It will fluctuate.
That’s the response iconic businessman and banker J.P. Morgan once gave to a reporter who asked the money mogul what the stock market will do.
If the market has done anything since Morgan coined the famous quote, it has fluctuated. While the actual date of his quote is unknown, we know that he died in 1913 – 16 years ahead of Black Tuesday (October 24, 1929) and subsequent market crash that spawned the Great Depression. Nearly 25 years would pass before the market would return to pre-1929 levels.
Market Fluctuation as Represented by the Dow Jones Average
While no period of stock market fluctuation has been as devastating to so many Americans as the Crash of 1929, we have seen several periods of significant fluctuation since.
This is why any advisor worth his or her pay would rarely recommend that a client put all of their investment dollars in the stock market. A crash can happen at any time with little or no notice. In our lifetime, we need only look to 1987, 2000 and 2008 for examples of how people can lose a good chunk of their life savings in the stock market virtually overnight.
Why would anybody invest in the stock market if it’s so risky?
Over the long haul, the market can reward those who take on the risk with handsome returns. If you look at the last hundred years or so, stocks have provided average annualized returns of around 10%.
Buy low, sell high. Dips can mean opportunities. Big drops in the market can really chip away at your nest egg, if you have most or all of it in stocks. But they also give smart investors a shot at scoring some nice gains. Notice in the chart above how some of the sharpest rises in the Dow come after big drops. People who invested in the market shortly after the crashes made profits well before the market “recovered.” The spread from the bottom of a downturn to the top of an upturn can result in impressive returns.
Maybe you’ve heard the phrase “buy low, sell high.” That’s exactly what we’re talking about here. I know it seems unreasonable to invest in something that looks like it’s losing money, but this is a tactic many successful investors have learned. It may help you to think of stocks being sold at a discount – similar to items that go on sale the day after Christmas. They’re the same thing they were the day before; just cheaper due to lower demand.
Two ways to take advantage of a falling stock market:
- Keep some reserves in cash. If you have some money on the sidelines that is not subject to market risk, you can take advantage of dips in the market and “buy low.”
- Dollar cost average. The idea behind this approach is to invest a consistent amount on a routine basis. You’re already doing this if you have money deducted from your pay and put into your 401(k). (Assuming some of that money is invested in stocks.) Sometimes you’re buying at high prices, other times at low prices. In the end, it averages out and you reduce the risk buying high and selling low.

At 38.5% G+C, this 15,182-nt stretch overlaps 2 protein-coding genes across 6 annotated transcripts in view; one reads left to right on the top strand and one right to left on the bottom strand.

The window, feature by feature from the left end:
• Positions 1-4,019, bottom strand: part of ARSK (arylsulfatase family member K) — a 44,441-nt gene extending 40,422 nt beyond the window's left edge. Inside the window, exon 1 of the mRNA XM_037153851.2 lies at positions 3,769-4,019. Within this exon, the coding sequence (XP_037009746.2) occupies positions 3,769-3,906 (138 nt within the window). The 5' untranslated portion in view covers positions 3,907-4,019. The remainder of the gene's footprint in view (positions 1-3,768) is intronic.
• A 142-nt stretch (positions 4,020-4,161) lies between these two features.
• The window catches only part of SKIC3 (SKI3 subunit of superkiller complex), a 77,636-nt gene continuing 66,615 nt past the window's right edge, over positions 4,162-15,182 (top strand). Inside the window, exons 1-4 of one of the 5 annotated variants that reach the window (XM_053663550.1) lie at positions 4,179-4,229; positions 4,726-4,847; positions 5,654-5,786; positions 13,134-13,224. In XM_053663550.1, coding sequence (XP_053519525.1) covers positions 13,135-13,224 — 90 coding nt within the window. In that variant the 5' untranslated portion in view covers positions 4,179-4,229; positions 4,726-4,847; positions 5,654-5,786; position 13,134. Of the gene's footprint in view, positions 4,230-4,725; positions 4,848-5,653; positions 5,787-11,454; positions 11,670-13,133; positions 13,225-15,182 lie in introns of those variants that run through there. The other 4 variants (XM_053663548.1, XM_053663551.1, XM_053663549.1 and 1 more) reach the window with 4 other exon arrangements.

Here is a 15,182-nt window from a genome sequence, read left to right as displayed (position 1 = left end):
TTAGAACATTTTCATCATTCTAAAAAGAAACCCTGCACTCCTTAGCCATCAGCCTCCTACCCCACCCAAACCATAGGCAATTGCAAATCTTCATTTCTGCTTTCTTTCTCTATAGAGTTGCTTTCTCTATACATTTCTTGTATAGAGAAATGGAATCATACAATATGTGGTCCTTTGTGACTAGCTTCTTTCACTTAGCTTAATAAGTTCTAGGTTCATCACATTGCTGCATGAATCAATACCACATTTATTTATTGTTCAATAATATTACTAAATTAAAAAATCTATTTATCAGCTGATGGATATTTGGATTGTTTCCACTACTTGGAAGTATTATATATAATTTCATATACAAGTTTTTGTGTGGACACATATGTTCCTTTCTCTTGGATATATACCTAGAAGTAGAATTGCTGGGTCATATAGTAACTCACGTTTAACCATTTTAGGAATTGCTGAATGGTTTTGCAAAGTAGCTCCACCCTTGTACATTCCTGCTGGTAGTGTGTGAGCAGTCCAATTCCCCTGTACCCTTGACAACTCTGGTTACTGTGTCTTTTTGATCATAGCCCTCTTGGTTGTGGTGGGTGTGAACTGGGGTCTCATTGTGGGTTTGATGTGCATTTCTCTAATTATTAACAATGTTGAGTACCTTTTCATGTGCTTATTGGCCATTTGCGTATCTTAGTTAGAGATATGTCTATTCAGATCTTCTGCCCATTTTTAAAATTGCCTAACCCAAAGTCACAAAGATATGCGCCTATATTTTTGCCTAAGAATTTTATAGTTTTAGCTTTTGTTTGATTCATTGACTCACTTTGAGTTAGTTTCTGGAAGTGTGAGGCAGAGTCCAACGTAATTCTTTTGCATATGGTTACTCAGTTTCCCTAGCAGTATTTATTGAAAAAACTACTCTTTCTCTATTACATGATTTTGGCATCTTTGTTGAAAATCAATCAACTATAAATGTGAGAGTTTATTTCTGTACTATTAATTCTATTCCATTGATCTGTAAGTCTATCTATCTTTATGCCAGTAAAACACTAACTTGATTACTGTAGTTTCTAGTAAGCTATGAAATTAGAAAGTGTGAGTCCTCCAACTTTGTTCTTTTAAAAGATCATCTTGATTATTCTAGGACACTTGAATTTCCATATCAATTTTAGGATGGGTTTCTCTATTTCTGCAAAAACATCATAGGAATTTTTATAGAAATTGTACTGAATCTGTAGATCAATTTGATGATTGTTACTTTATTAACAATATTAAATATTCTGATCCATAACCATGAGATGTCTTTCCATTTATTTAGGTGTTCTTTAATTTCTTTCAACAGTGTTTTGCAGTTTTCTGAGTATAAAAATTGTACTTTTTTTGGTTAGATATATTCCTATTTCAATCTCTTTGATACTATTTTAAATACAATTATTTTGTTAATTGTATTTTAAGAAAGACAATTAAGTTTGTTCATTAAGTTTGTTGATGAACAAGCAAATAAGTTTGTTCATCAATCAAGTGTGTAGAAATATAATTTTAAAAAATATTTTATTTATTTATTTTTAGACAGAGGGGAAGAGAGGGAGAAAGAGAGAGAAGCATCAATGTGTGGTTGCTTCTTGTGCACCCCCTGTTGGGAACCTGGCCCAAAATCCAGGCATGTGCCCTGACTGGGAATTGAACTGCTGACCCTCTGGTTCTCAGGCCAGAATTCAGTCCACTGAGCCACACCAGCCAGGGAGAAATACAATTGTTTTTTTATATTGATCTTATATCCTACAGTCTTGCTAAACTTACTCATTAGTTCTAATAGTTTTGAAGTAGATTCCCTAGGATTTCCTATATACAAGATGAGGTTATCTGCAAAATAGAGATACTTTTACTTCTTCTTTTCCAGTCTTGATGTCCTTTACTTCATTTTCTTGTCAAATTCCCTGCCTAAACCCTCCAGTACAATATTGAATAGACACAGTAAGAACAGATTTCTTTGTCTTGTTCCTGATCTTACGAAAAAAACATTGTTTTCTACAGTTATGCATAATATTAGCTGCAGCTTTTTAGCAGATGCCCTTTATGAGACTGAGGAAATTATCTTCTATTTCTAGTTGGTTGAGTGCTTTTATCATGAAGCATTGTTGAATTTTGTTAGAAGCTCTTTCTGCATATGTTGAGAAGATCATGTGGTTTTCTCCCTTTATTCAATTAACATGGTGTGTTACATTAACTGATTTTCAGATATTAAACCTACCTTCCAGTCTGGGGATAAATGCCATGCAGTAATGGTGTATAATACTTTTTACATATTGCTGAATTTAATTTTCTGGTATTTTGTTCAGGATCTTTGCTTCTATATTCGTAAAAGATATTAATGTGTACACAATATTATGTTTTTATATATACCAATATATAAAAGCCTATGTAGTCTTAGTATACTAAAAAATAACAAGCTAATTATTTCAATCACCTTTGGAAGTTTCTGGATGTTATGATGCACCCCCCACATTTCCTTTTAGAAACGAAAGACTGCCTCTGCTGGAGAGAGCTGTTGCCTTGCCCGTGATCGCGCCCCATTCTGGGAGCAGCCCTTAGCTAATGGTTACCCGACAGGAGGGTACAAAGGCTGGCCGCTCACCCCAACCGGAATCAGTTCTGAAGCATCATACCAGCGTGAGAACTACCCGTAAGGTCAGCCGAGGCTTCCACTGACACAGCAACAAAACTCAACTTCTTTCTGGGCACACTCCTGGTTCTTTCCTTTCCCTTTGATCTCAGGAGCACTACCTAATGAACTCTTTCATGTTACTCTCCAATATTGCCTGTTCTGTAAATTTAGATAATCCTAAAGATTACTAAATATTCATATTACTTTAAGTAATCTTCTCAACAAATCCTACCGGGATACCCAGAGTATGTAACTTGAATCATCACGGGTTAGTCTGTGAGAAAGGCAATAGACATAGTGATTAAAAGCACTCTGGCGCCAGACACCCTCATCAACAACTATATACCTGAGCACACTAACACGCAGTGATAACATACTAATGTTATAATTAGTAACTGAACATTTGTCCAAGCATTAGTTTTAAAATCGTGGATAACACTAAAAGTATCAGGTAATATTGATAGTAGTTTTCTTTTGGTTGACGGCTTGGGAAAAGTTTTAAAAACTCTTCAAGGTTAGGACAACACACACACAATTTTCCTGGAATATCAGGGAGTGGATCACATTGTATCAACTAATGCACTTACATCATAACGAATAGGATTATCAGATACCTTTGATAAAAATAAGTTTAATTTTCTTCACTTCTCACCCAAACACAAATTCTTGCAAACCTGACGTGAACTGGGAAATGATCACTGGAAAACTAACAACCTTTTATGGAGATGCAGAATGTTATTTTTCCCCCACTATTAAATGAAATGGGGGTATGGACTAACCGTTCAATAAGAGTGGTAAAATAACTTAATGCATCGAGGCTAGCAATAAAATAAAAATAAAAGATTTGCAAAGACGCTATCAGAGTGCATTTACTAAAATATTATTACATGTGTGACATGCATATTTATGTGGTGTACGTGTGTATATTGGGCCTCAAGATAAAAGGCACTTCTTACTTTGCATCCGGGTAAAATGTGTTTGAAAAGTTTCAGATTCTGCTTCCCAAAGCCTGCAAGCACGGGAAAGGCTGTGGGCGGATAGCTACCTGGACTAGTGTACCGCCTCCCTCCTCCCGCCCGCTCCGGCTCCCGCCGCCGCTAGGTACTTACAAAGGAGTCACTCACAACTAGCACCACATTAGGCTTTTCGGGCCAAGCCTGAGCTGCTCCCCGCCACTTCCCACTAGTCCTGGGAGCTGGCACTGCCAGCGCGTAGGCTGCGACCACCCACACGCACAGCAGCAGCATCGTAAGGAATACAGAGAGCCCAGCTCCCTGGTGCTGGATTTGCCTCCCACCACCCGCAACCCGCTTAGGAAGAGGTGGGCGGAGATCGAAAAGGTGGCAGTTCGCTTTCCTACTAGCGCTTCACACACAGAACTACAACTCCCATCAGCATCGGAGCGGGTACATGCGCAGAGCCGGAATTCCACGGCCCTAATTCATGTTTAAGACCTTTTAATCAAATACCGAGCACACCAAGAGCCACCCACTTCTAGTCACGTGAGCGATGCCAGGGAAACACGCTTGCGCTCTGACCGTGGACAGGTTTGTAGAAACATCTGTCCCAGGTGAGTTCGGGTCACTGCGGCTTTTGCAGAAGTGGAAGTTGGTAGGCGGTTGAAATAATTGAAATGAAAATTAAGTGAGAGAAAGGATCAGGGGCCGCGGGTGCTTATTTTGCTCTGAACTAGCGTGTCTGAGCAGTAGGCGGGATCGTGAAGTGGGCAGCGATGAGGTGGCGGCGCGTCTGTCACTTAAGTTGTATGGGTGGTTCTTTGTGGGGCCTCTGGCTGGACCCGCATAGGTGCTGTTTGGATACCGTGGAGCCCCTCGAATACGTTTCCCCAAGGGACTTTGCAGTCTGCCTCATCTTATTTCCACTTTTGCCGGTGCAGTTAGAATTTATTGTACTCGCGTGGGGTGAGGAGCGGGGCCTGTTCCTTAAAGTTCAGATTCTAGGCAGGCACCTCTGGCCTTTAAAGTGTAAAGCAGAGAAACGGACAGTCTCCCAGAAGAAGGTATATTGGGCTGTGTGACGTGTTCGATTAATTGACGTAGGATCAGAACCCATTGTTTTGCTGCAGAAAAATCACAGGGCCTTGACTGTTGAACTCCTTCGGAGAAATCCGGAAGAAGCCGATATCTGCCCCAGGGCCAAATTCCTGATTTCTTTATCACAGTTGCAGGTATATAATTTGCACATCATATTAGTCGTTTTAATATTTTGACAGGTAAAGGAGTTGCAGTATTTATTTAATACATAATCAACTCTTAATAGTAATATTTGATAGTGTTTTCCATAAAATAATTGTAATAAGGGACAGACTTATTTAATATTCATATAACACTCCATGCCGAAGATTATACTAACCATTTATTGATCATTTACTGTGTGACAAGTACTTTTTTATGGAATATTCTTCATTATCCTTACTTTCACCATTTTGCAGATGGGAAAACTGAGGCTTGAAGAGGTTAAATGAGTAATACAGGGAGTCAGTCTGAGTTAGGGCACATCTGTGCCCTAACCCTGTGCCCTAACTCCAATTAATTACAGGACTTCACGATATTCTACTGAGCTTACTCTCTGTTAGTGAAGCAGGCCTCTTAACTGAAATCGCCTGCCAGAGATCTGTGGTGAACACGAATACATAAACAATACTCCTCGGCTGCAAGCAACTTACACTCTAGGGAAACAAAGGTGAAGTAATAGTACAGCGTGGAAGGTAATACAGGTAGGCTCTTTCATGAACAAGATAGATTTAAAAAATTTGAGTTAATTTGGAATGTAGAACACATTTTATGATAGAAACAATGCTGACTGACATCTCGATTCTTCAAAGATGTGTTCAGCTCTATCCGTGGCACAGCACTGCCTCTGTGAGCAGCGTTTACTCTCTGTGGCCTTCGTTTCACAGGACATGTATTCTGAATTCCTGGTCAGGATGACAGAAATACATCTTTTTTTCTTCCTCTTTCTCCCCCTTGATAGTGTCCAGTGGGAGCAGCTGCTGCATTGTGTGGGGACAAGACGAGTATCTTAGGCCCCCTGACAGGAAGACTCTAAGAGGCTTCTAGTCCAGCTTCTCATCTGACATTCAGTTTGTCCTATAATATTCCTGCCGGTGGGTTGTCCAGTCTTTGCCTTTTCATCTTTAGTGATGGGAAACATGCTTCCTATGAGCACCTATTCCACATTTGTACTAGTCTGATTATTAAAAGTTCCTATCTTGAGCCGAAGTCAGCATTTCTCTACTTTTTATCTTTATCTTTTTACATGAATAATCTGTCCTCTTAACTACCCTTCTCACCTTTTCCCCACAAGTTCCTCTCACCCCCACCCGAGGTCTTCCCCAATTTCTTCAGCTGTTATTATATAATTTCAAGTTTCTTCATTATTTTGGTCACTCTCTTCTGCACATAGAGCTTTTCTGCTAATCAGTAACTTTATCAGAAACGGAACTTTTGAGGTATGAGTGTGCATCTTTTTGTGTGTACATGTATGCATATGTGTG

Diversify to help reduce risk. Spread your investments out across different types of investments – not just different stocks. Suppose you take $10,000 and buy $1,000 worth of stock in ten different companies. When a broad stock market correction (or crash) happens, you are as likely to lose money by owning ten stocks as you would if you only owned stock of one company. But if you have some of your money in other types of investments, you may lose less or even gain money when the stock market is falling.
Examples of other places to invest your money include bonds, and real estate and cash (or cashable equivalent such as a money market). It’s not uncommon for these other types of assets to stay level or go up when stocks are going down.
Types of investments (from most risky to least risky):
- Stocks, stock mutual funds, stock ETFs
- Real estate, Real Estate Investment Trusts (REIT)
- Bonds, bond funds, bond ETFs
- Cash or money market
ETF stands for exchange traded fund – a fund that is traded on the market like stocks.
Some investment pros might insist on reordering the first two bullets in the list above. I wouldn’t push back strongly. The risk with those types investments can vary greatly with different interest rate environments and economic cycles. How much you should to have in each type of investment varies for each individual.
Key questions to consider for your diversification strategy:
- What is your objective or goal for the money?
- When will you need to use the money?
- How comfortable are you with risk (i.e. day to day or week to week fluctuations)?
Your answers to these three questions should help determine what portion of your money goes into stocks, bonds and money markets. Generally speaking, the longer your time frame or the higher your risk tolerance, the more you should have in stocks and bonds. It’s also helpful to consider your money to be in different buckets. You might have a retirement bucket, a vacation fund bucket and an emergency fund bucket. Chances are you’ll want to take less risk with the money in your emergency bucket than the retirement bucket.
What should I do right now?
If all this makes sense and you know how to deal with fluctuating markets, maybe you should consider starting your own finance blog. 🙂 But there’s no reason to panic if this is over your head. Sign up to follow me right now. In future posts I’ll do my best to help you make better sense of it all in future posts.
My aim is that by the time we’re ready to retire, you’ll know enough to be able to chart your course for a comfortable lifestyle that you can afford.
Have questions? Ask them in the comment box below and I’ll address them the best I can. (Do not include personal details or dollar amounts.)